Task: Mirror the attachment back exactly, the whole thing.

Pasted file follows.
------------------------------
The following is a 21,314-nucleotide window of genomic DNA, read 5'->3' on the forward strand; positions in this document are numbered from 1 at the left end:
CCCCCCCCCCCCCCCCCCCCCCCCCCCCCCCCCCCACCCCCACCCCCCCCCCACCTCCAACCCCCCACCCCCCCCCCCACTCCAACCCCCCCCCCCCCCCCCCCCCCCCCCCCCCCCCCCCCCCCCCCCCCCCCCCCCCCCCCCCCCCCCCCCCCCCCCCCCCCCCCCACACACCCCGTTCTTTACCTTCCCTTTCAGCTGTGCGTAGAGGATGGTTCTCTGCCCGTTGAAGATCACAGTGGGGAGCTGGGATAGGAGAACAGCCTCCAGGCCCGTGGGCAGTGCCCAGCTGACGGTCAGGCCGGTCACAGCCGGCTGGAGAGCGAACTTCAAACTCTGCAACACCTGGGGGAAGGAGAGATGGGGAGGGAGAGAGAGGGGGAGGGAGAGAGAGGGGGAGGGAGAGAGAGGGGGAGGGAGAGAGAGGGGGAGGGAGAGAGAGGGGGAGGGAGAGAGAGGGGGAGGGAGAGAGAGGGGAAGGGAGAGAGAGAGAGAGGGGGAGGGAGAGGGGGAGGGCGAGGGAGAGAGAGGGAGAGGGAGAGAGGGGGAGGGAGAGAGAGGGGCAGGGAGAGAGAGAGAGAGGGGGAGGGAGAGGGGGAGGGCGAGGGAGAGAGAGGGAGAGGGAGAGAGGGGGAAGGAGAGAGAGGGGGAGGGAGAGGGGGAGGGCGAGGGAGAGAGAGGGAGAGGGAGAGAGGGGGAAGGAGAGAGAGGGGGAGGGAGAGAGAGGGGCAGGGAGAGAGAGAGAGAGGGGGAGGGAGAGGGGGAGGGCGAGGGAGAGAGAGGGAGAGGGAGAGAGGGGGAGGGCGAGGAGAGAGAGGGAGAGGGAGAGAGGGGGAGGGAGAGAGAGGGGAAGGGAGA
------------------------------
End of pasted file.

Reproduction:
The following is a 21,314-nucleotide window of genomic DNA, read 5'->3' on the forward strand; positions in this document are numbered from 1 at the left end:
CCCCCCCCCCCCCCCCCCCCCCCCCCCCCCCCCCCACCCCCACCCCCCCCCCACCTCCAACCCCCCACCCCCCCCCCCACTCCAACCCCCCCCCCCCCCCCCCCCCCCCCCCCCCCCCCCCCCCCCCCCCCCCCCCCCCCCCCCCCCCCCCCCCCCCCCCCCCCCCCCACACACCCCGTTCTTTACCTTCCCTTTCAGCTGTGCGTAGAGGATGGTTCTCTGCCCGTTGAAGATCACAGTGGGGAGCTGGGATAGGAGAACAGCCTCCAGGCCCGTGGGCAGTGCCCAGCTGACGGTCAGGCCGGTCACAGCCGGCTGGAGAGCGAACTTCAAACTCTGCAACACCTGGGGGAAGGAGAGATGGGGAGGGAGAGAGAGGGGGAGGGAGAGAGAGGGGGAGGGAGAGAGAGGGGGAGGGAGAGAGAGGGGGAGGGAGAGAGAGGGGGAGGGAGAGAGAGGGGGAGGGAGAGAGAGGGGAAGGGAGAGAGAGAGAGAGGGGGAGGGAGAGGGGGAGGGCGAGGGAGAGAGAGGGAGAGGGAGAGAGGGGGAGGGAGAGAGAGGGGCAGGGAGAGAGAGAGAGAGGGGGAGGGAGAGGGGGAGGGCGAGGGAGAGAGAGGGAGAGGGAGAGAGGGGGAAGGAGAGAGAGGGGGAGGGAGAGGGGGAGGGCGAGGGAGAGAGAGGGAGAGGGAGAGAGGGGGAAGGAGAGAGAGGGGGAGGGAGAGAGAGGGGCAGGGAGAGAGAGAGAGAGGGGGAGGGAGAGGGGGAGGGCGAGGGAGAGAGAGGGAGAGGGAGAGAGGGGGAGGGCGAGGAGAGAGAGGGAGAGGGAGAGAGGGGGAGGGAGAGAGAGGGGAAGGGAGA